The underage criminal records can remain in a person’s criminal history far into their adulthood. Depending on the severity of the offence and the sentencing the Magistrate imposes, your underage records may hinder you in adulthood.

  • A show of irresponsibility

People who assess a police check for any reason may consider a conviction a show of responsibility depending on the type of offence that you were convicted for and it’s inherent relationship to the job role.

  • Student/adult applications

Also, an underage conviction can affect a young person applying for an internship. Working for experiences in large corporations is one of the dream prerequisites for the career ladder. An underage serious conviction may take you off that ladder faster than you expect.

  • Disqualification in certain academies

When applying to schools, they may conduct a background check of you. Schools want to maintain their academies from all negative PR and influences. An underage conviction can be a hindrance in your academic pursuits, particularly in health related study fields where the applicant has contact with vulnerable people.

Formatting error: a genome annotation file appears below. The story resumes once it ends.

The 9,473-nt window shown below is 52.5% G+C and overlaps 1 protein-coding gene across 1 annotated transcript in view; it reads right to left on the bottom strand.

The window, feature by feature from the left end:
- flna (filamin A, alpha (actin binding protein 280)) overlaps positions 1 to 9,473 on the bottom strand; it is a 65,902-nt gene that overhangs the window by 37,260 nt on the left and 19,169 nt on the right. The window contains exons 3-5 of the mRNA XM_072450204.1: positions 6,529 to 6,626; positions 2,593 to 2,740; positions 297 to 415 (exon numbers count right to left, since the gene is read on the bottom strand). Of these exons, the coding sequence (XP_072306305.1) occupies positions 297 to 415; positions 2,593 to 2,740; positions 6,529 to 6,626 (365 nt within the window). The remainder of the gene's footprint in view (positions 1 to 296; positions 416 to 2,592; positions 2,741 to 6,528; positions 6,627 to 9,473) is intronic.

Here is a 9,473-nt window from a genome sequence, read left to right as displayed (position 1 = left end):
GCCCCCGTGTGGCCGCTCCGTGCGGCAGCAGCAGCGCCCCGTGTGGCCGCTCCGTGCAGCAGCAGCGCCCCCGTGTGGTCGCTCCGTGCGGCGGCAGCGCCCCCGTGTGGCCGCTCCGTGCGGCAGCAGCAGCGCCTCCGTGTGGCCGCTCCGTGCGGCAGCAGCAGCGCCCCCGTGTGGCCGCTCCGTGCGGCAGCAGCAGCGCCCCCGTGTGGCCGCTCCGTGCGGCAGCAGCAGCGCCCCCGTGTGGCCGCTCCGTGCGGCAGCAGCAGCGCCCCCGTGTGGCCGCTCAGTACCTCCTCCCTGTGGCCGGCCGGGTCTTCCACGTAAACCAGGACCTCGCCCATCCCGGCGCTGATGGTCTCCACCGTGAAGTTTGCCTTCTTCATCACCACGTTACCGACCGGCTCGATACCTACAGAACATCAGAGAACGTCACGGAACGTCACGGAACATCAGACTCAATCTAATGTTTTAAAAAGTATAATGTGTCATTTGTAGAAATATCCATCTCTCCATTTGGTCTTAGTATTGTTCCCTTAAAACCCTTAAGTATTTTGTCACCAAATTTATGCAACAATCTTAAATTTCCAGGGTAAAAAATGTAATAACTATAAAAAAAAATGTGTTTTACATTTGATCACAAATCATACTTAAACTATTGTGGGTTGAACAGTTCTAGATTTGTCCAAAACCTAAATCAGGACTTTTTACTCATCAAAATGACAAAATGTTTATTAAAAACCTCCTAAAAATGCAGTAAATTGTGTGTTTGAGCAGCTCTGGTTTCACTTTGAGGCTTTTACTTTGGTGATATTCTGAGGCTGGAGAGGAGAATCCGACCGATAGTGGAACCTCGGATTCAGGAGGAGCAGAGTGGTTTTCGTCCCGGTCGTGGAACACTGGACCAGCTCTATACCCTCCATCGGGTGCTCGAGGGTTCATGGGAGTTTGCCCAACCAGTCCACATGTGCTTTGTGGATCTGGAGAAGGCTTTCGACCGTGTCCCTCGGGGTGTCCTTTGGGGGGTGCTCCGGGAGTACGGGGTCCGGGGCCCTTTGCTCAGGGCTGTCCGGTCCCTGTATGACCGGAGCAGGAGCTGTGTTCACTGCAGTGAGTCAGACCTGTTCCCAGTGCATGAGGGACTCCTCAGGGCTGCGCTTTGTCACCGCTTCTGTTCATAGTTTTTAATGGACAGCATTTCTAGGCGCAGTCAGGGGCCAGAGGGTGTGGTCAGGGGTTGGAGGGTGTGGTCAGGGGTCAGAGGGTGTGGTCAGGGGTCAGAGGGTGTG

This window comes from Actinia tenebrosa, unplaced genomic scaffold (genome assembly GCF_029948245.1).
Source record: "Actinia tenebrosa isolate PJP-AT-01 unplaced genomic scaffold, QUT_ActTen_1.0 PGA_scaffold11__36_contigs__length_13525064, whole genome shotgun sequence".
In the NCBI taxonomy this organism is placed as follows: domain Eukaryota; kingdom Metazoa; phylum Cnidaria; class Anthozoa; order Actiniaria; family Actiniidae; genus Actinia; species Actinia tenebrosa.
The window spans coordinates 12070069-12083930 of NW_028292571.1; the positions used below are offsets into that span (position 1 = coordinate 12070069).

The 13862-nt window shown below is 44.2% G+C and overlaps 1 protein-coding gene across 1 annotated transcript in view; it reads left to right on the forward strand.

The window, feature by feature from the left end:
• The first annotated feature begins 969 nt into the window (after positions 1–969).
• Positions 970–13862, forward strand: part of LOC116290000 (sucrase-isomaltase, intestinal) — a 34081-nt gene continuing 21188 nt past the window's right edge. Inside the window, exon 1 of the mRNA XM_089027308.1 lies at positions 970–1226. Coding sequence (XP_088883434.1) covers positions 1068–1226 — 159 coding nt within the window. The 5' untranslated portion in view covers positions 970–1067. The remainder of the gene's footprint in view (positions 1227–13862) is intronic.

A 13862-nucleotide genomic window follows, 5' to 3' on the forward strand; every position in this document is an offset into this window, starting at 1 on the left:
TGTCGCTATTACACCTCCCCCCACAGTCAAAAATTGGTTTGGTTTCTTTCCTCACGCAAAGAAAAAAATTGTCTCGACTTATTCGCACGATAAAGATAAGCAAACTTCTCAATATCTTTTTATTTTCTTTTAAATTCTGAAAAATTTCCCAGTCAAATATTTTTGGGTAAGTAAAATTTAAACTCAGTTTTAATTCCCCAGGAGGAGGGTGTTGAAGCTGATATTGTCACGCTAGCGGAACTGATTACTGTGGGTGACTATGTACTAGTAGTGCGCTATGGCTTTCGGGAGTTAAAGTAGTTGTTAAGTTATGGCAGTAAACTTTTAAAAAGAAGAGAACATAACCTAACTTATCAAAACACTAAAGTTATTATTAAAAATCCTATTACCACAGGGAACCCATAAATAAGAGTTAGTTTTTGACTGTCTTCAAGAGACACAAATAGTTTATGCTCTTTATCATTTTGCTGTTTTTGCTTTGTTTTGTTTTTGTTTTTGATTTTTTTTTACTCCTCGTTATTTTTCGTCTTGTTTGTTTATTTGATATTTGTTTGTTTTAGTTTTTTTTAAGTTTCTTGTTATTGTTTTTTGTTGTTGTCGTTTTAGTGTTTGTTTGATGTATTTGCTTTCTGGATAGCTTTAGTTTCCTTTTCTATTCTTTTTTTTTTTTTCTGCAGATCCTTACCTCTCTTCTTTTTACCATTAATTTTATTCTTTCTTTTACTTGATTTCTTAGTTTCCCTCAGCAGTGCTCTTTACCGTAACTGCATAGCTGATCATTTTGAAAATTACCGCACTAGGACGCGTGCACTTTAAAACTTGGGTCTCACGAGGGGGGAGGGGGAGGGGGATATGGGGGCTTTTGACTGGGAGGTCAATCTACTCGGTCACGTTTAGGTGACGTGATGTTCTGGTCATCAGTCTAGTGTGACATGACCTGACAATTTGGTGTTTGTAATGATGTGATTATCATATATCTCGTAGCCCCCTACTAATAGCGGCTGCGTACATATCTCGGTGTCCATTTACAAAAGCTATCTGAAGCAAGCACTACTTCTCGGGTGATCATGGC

How can I obtain a Nationally Coordinated Criminal History Check?


If you are an individual, you can obtain a Nationally Coordinated Criminal History Check certificate online via Australian National Character Check’s police check application form. The results are dispatched via email.

Business and Enterprise Customers

Business and Enterprise customers are able to sign up to ANCC’s business portal where they can order, manage, track and view candidates’ criminal history check results on their business portal. Organisations will undergo a process for approval prior to being granted access to ANCC’s business portal.

ANCC sends an invite to the applicant to complete their Nationally Coordinated Criminal History Check online and handles the application and informed consent form. Contact ANCC’s business and enterprise partnerships team today to enquire about setting up a business portal for your organisation.


Commonwealth of Australia (Cth) - Section 85ZV of the Crimes Act 1914 (Cth) -